I want to calculate $\vec{E}$ and $\vec{H}$ inside this capacitor:

enter image description here

So this would be a cylindrical capacitor but with two different dielectrics in it (they both occupy the same amount of space, excuse me if the drawing I made is not symmetrical). The dielectrics are not ideal, so there is current going through them. We could state then that each material has a $\epsilon$ and a $\sigma$. Let's say that these quantities are $\sigma_1$, $\epsilon_1$, $\sigma_2$ and $\epsilon_2$.

The potential difference in the plates is $V_o$ so the electric field will be the same in each material.

$$E = E_1 = E_2 = \frac{V_o}{d}$$

However, different current densities will flow in each material. They can be easily calculated using Ohm's law.

The problem arises when I try to find the magnetic field $\vec{H}$. There is no symmetry in this problem, so I can't use Ampére and take a circulation around the center of the capacitor because $H$ will not be constant for a given radius around the central axis. Also, the fact that different currents are flowing in each material also confuses me. I don't know how to calculate $H$ for a system like this.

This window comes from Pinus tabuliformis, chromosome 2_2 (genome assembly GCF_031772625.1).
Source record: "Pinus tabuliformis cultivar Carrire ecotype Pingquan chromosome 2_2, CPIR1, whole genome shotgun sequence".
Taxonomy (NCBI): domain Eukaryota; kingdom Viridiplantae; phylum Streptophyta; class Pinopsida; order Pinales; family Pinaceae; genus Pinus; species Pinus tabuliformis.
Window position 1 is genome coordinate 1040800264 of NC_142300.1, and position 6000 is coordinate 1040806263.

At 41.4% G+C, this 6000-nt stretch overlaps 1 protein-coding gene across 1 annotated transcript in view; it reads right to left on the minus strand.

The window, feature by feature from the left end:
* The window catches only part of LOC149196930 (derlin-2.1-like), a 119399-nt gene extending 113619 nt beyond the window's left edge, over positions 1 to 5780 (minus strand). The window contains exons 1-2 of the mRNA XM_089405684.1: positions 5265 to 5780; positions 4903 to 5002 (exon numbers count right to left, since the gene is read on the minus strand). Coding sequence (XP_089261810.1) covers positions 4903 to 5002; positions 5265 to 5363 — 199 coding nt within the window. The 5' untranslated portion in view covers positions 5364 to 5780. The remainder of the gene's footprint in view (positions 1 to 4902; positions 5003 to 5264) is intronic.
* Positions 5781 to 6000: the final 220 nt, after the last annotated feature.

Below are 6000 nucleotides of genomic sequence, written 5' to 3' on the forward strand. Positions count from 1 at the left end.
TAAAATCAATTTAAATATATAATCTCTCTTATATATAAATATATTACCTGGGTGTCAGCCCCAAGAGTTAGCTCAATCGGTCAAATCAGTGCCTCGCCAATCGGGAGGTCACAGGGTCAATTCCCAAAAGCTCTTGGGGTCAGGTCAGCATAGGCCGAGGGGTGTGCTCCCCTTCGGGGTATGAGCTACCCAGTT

Is there a way to find $\vec{H}$ inside this capacitor? Or maybe some software in which I could simulate this?

  • $\begingroup$ Just handwaving here, happy if it actually helps you. Did you try using $\nabla \times H$ = $J_f + \frac{\partial D}{\partial t}$? since you know $D$ and the free current density $J_f$ is the current density produced due to the voltage source alone(exclude magnetization). This immediately tells you that since the currents are longitudinal, the magnetic field $has$ to be circumferential. $\endgroup$ Oct 28, 2016 at 15:46
  • $\begingroup$ @PrasadMani Hi there, I know that it has to be circumferential but I wanted to know its value (as a function of the conductivities, the permittivities and $V_o$) , not only its direction. $\endgroup$
    – Tendero
    Oct 28, 2016 at 15:48
  • $\begingroup$ Which is why you have to calculate the RHS of the above maxwell's equation; again, handwaving, sorry! $\endgroup$ Oct 28, 2016 at 15:49
  • $\begingroup$ What is your question? Why do you need magnetic fields here? Where (inside or outside the capacitor) would you like to know the magnetic fields, if any? $\endgroup$
    – freecharly
    Oct 28, 2016 at 17:03
  • $\begingroup$ @freecharly It is an exercise our teacher gave us, and he told us to calculate $\vec{E}$ and $\vec{H}$ inside the capacitor. $\endgroup$
    – Tendero
    Oct 28, 2016 at 17:06

1 Answer 1


I don't think the electric field, E, is the same in both materials, rather the displacement, D, is--which is the whole point of "D"--it accounts for induced charge at the surface that is caused by divergence of the materials' polarization.

I would treat this problem as 2 uniform capacitors in parallel.

  • $\begingroup$ There is absolute no reference to magnetic field in your answer. Apart from that, you are wrong respecting E and D: E is the same and D differs. $\endgroup$
    – Tendero
    Oct 31, 2016 at 4:17

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